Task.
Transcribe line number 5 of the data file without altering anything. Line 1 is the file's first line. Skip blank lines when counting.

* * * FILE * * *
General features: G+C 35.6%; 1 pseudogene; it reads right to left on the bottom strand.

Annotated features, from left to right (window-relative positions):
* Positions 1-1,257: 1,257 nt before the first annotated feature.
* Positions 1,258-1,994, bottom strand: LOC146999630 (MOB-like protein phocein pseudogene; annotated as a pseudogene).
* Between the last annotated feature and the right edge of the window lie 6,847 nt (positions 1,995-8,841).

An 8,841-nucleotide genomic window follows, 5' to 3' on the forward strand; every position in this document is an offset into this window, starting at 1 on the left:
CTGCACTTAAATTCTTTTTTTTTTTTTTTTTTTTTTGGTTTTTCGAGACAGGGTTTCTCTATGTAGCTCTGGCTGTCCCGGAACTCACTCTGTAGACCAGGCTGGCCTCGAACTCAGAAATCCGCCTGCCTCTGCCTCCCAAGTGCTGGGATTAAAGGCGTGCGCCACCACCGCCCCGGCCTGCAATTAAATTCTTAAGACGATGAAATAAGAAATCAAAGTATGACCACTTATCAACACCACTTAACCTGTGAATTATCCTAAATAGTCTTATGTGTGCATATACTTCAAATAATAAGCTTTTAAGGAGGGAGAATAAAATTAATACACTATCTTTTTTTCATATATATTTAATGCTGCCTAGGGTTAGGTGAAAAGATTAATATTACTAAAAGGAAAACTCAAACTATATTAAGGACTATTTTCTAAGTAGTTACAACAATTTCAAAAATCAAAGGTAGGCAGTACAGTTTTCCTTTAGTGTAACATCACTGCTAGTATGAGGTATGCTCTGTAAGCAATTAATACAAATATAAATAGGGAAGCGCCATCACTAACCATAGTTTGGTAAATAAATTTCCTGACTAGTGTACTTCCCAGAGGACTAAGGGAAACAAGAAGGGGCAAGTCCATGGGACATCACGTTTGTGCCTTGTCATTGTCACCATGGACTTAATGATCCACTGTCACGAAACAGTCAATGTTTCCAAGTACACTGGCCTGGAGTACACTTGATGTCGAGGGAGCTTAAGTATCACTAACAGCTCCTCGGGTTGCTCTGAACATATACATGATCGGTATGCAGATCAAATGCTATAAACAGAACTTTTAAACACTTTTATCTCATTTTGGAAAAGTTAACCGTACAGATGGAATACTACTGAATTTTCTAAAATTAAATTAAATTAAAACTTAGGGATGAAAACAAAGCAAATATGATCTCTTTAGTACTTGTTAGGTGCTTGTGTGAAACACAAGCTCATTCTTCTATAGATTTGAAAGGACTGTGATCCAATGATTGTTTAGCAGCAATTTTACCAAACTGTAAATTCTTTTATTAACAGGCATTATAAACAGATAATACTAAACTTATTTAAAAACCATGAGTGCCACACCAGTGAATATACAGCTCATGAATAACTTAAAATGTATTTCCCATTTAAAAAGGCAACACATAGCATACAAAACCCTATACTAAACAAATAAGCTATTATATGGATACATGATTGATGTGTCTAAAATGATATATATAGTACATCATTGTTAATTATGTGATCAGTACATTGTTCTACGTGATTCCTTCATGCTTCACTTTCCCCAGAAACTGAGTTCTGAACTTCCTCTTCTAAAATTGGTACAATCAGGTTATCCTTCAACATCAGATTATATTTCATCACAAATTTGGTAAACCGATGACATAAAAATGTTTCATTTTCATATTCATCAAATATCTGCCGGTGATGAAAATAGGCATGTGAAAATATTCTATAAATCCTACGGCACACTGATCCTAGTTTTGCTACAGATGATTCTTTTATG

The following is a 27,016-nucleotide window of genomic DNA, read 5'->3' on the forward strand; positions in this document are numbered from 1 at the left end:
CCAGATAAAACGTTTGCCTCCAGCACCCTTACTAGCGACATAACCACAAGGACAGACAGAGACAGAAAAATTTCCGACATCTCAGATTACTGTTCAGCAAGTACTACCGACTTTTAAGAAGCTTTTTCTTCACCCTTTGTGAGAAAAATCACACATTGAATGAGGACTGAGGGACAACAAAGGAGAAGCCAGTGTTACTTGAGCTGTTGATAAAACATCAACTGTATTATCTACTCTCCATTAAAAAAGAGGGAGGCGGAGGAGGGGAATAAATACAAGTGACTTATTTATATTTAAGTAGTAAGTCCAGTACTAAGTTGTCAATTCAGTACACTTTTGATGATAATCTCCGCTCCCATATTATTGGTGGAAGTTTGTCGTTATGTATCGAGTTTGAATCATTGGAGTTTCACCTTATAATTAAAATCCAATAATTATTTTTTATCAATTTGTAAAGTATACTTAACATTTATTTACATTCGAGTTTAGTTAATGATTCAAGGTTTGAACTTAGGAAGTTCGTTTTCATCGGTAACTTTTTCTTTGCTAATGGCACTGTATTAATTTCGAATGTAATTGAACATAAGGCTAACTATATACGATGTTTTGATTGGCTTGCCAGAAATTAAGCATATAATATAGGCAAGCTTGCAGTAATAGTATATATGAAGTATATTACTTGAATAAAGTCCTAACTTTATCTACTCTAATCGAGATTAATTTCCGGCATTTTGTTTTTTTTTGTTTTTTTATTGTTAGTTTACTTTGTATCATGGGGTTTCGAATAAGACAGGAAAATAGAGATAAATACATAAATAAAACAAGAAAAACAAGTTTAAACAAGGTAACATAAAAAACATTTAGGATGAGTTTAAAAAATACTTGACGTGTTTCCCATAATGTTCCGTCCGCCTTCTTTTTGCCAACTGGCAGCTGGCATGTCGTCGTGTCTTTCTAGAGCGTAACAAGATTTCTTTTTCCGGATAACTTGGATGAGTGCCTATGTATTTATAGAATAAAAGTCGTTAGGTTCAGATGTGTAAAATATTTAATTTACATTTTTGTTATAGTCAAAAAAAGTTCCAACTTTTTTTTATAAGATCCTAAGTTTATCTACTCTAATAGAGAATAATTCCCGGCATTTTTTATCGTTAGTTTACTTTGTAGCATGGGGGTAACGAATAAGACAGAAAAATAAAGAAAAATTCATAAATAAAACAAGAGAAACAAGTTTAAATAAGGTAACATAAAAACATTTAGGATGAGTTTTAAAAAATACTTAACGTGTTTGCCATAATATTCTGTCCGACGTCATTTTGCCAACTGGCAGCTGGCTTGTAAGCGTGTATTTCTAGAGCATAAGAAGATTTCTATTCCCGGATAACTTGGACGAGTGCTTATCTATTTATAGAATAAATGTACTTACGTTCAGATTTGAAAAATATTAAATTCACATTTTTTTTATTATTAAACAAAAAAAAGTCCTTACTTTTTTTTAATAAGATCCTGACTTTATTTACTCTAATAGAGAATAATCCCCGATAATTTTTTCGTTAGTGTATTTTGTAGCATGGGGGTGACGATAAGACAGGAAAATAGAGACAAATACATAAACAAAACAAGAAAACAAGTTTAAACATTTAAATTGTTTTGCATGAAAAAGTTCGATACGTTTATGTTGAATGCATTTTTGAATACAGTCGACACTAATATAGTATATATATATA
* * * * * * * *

* Between the last annotated feature and the right edge of the window lie 6,847 nt (positions 1,995-8,841).